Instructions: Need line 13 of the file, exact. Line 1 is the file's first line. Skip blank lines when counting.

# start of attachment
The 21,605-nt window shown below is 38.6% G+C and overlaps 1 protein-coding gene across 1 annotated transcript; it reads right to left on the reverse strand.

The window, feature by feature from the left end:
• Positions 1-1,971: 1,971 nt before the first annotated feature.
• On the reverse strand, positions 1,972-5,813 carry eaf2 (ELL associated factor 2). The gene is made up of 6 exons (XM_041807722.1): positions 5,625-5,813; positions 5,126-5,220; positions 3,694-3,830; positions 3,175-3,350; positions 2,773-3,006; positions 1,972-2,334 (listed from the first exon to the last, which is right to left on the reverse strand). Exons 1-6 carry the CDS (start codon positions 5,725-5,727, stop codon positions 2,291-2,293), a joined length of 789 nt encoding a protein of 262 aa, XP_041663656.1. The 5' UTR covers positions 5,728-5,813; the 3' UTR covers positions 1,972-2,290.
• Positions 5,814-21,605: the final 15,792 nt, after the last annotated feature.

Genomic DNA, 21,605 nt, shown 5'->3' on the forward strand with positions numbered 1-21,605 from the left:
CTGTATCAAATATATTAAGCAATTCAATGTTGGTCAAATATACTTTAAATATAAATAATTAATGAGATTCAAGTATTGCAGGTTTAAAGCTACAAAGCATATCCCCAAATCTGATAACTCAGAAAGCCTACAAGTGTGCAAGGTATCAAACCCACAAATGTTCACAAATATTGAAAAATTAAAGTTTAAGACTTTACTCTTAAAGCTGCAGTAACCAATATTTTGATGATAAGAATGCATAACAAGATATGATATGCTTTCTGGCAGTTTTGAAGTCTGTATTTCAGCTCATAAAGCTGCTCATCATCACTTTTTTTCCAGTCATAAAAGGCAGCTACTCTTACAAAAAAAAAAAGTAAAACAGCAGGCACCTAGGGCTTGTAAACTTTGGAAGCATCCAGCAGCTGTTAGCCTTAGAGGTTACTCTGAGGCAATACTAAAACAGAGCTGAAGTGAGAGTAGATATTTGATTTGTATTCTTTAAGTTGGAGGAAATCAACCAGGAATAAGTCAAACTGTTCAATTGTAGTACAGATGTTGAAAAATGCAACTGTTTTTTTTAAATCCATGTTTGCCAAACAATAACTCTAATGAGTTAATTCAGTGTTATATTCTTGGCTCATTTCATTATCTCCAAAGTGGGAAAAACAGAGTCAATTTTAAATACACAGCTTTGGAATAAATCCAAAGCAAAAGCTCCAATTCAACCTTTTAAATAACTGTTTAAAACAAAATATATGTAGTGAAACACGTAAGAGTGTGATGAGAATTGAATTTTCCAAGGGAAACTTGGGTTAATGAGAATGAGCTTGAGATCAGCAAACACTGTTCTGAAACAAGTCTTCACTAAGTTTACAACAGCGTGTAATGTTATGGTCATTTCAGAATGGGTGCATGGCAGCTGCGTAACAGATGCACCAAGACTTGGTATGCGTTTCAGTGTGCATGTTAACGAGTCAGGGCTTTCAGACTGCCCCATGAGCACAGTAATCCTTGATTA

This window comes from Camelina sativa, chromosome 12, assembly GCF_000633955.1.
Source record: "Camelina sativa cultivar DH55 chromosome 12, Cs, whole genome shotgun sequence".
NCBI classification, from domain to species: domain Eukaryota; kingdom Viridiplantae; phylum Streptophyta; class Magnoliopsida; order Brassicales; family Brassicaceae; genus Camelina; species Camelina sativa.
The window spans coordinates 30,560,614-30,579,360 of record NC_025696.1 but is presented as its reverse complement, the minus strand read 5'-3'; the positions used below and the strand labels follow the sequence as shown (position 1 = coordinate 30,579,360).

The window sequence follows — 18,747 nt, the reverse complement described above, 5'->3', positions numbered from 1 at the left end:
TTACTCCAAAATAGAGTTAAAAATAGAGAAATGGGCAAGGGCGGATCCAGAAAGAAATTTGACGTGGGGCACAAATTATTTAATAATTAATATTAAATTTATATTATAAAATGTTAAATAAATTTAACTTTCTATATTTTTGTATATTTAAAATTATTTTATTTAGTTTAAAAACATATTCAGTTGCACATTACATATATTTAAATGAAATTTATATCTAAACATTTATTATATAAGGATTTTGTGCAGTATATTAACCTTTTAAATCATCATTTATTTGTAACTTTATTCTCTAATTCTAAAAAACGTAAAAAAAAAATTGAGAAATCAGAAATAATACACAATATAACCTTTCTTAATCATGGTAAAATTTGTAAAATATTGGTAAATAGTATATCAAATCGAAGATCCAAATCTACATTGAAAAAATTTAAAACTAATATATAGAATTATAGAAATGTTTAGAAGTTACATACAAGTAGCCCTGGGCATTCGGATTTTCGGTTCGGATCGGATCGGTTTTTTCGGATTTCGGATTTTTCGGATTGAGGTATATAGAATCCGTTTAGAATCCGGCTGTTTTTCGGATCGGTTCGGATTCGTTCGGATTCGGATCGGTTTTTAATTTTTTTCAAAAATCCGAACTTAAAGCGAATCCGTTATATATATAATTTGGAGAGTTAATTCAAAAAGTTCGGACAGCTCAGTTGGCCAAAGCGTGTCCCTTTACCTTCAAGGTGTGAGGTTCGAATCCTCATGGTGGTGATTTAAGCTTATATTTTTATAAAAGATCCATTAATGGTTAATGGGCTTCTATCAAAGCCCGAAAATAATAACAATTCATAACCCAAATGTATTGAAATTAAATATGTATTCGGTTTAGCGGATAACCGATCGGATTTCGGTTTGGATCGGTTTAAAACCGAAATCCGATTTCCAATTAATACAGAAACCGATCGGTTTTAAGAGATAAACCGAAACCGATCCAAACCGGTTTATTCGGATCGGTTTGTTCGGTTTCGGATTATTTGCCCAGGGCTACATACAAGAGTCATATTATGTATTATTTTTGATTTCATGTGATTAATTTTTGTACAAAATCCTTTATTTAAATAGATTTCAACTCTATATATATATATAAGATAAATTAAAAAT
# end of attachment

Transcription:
TTACTCCAAAATAGAGTTAAAAATAGAGAAATGGGCAAGGGCGGATCCAGAAAGAAATTTGACGTGGGGCACAAATTATTTAATAATTAATATTAAATTTATATTATAAAATGTTAAATAAATTTAACTTTCTATATTTTTGTATATTTAAAATTATTTTATTTAGTTTAAAAACATATTCAGTTGCACATTACATATATTTAAATGAAATTTATATCTAAACATTTATTATATAAGGATTTTGTGCAGTATATTAACCTTTTAAATCATCATTTATTTGTAACTTTATTCTCTAATTCTAAAAAACGTAAAAAAAAAATTGAGAAATCAGAAATAATACACAATATAACCTTTCTTAATCATGGTAAAATTTGTAAAATATTGGTAAATAGTATATCAAATCGAAGATCCAAATCTACATTGAAAAAATTTAAAACTAATATATAGAATTATAGAAATGTTTAGAAGTTACATACAAGTAGCCCTGGGCATTCGGATTTTCGGTTCGGATCGGATCGGTTTTTTCGGATTTCGGATTTTTCGGATTGAGGTATATAGAATCCGTTTAGAATCCGGCTGTTTTTCGGATCGGTTCGGATTCGTTCGGATTCGGATCGGTTTTTAATTTTTTTCAAAAATCCGAACTTAAAGCGAATCCGTTATATATATAATTTGGAGAGTTAATTCAAAAAGTTCGGACAGCTCAGTTGGCCAAAGCGTGTCCCTTTACCTTCAAGGTGTGAGGTTCGAATCCTCATGGTGGTGATTTAAGCTTATATTTTTATAAAAGATCCATTAATGGTTAATGGGCTTCTATCAAAGCCCGAAAATAATAACAATTCATAACCCAAATGTATTGAAATTAAATATGTATTCGGTTTAGCGGATAACCGATCGGATTTCGGTTTGGATCGGTTTAAAACCGAAATCCGATTTCCAATTAATACAGAAACCGATCGGTTTTAAGAGATAAACCGAAACCGATCCAAACCGGTTTATTCGGATCGGTTTGTTCGGTTTCGGATTATTTGCCCAGGGCTACATACAAGAGTCATATTATGTATTATTTTTGATTTCATGTGATTAATTTTTGTACAAAATCCTTTATTTAAATAGATTTCAACTCTATATATATATATAAGATAAATTAAAAAT